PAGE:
Garth Brooks and fans rock into early morning
Garth Brooks nearly brought the lyrics of his 1990s smash “Ain’t Goin’ Down (‘Til the Sun Comes Up)” to life Friday as he launched his whirlwind home-state tour stop at Chesapeake Energy Arena.
The country music superstar finally doused his Friday night doubleheader about 2:50 a.m. Saturday after blazing again through his anthemic closer “Standing Outside the Fire.” He had played more than four and a half hours over two shows for enraptured audiences undaunted by delays.
“You guys don’t care what time it is, do ya?” the Oklahoma native exclaimed after breezing through his tropical charttopper “Two Pina Coladas” with his second nearsellout crowd. “People, if you came to raise hell, you picked the right guy on the right night.”
The legendarily inexhaustible performer, who was born in Tulsa and grew up in Yukon, met his match — about 18,000 of them, actually — in the second of his four shows planned Friday and Saturday at The Peake. Although Friday’s late concert on “The Garth Brooks World Tour with Trisha Yearwood” was scheduled to start at 10:30 p.m., Brooks, 55, didn’t make his dramatic entrance until 12:20 a.m. Saturday.
“Thanks for letting us coming home to the great state of Oklahoma to play music. We’re way behind schedule, which means we’re gonna be here all night, people!” he declared.
The first stage spectacle of Brooks’ homecoming stop didn’t end until 10 p.m. Friday, and with some concertgoers slow to exit the building, the late show was delayed to the early hours of Saturday. With Paul McCartney playing there Monday, The Peake wasn’t available Sunday when the demand for tickets to the last Oklahoma stop on Brooks’ comeback tour ballooned to four shows, so he opted to book the rare nighttime doubleheader.
“Hats off to the building,” Brooks said, admitting that he was worried fans would be upset at the after-midnight start.
Far from an angry mob, the late-night crowd seemed even more earsplittingly enthusiastic than the adoring audiences Brooks typically has drawn on his blockbuster three-year world tour, which is celebrating the end of the 14-year hiatus he took while raising his three daughters.
“I’m like 89 years old now. And if this big a— isn’t gonna make it through four shows in 24 hours, I’m gonna need you to carry it,” joked Brooks, who also was to play back-to-back concerts at 3 and 7:30 p.m. Saturday.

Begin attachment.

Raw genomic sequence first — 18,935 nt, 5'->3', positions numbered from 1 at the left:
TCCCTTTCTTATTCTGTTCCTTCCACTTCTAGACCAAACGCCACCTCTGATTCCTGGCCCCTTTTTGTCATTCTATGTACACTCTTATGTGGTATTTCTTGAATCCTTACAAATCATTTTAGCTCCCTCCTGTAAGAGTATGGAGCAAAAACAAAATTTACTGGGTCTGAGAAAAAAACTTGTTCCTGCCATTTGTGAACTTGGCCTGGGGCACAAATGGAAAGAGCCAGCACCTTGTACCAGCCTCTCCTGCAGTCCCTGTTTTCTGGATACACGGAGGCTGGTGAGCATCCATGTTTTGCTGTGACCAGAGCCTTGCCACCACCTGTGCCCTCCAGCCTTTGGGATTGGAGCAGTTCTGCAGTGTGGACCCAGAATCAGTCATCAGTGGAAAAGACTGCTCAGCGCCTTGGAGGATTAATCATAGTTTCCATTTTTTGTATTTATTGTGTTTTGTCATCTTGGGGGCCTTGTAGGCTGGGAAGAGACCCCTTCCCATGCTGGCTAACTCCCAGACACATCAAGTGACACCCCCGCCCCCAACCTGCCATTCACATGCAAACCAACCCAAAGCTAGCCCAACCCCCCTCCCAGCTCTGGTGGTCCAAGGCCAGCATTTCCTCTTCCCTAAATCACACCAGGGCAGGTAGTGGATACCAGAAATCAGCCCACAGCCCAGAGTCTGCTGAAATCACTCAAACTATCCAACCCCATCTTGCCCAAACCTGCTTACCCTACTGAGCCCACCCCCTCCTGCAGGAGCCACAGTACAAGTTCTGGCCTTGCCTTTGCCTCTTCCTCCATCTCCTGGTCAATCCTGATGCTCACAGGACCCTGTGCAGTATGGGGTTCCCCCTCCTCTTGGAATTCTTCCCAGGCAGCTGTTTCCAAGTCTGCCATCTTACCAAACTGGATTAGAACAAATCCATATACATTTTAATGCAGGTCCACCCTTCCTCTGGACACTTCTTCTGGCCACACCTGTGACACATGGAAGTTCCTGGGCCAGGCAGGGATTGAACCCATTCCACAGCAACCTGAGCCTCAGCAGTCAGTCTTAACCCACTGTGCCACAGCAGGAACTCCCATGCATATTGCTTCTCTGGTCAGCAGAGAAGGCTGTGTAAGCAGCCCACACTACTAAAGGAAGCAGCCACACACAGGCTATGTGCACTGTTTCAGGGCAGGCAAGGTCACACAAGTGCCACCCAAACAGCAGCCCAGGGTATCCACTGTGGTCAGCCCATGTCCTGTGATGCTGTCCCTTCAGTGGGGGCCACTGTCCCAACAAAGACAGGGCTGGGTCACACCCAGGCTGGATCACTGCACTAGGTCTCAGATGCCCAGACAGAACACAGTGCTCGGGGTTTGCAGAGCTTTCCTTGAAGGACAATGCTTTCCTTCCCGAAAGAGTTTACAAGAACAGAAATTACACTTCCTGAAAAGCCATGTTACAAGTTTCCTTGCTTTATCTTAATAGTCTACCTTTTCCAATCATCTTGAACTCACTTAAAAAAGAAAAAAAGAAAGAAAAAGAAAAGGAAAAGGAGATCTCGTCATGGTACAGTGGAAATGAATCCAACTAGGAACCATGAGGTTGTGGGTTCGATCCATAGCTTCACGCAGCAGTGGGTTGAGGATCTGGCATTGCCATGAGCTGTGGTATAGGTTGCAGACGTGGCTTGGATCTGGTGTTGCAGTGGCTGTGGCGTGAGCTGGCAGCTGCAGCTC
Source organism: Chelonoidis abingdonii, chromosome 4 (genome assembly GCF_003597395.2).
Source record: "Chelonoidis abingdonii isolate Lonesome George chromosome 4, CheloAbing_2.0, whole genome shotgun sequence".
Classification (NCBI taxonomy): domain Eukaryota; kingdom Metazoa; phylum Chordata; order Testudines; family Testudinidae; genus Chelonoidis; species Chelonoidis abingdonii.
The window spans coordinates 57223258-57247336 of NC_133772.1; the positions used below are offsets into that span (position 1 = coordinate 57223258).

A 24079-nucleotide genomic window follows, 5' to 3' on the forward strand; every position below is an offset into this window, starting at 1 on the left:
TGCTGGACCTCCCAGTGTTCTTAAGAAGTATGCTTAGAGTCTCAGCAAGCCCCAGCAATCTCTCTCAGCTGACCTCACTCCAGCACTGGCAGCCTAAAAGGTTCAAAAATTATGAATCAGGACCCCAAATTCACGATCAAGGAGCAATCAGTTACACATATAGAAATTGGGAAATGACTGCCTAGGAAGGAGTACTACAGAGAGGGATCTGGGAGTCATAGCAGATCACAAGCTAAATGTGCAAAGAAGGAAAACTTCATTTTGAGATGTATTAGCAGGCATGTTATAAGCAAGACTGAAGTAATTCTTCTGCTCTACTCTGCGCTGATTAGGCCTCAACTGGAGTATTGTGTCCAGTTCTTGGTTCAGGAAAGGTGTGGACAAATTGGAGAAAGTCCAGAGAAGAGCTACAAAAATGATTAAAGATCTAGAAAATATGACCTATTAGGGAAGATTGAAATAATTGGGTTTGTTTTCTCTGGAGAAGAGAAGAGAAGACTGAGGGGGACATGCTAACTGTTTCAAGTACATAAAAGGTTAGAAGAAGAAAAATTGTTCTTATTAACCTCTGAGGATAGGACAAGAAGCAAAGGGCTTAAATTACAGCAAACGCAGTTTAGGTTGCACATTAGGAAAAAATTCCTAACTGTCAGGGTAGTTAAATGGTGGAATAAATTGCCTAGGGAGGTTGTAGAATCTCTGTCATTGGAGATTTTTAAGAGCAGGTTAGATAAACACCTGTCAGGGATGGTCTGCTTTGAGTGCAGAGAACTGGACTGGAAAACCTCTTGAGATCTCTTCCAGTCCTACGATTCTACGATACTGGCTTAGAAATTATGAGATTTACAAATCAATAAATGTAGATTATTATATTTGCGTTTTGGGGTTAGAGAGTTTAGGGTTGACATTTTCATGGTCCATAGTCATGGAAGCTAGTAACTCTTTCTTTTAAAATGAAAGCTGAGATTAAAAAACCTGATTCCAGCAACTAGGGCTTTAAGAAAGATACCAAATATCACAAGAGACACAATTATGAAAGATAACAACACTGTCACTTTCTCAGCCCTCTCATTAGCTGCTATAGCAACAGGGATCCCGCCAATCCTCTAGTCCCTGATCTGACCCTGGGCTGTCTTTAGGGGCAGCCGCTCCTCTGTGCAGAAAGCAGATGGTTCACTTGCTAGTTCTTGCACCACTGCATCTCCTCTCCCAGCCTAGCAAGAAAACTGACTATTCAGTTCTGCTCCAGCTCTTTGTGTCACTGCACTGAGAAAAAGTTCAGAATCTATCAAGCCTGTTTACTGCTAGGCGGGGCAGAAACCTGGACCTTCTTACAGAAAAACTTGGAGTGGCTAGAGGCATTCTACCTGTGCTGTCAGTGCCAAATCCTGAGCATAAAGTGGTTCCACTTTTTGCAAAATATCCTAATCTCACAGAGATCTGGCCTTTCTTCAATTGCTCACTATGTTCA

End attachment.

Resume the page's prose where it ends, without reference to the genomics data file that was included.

Although he had already performed a more than two-hour concert, Brooks, wearing his signature wireless microphone, still dashed around the stage with seemingly boundless energy and still often paused in or between songs to scream back at the deafening crowd.
From the time the famously frantic Country Music Hall of Famer made his first leap from the drummer’s platform to the vast stage, the fans matched him primal scream for primal scream. The boisterous opener “Baby Let’s Lay Down and Dance” quickly gave way to his bluesy classic “Rodeo,” unleashing a nonstop, impossibly loud singalong.
“Oh, you remember the old stuff,” Brooks quipped with a grin. “I’m just like you. … I come to a concert to hear the old stuff.”
As the clock ticked toward 1 a.m., the fans proved they weren’t too tired to dance and sing through every number and shriek their approval for every selection on the sprawling set list. Backed by his equally tireless and talented band, Brooks responded with a showy hit parade — “Two of a Kind, Workin’ on a Full House,” “Papa Loved Mama” and “That Summer” — as well as an impressively thunderous crowd scream-off.
During the frenetic crowd-pleaser “Ain’t Goin’ Down (‘Til the Sun Comes Up),” he sprayed the frenzied fans with bottled water, filmed them and himself with a video camera and then climbed to the top of the spherical drummer cage, which began to spin and rise above the stage alongside the platforms for the keyboard and pedal steel players.
But the tone was almost reverent as thousands of fans turned their glowing cell phones aloft into a starry constellation to go with “The River” and then crooned fervently of “Unanswered Prayers.” A simulated storm rolled through with “The Thunder Rolls.”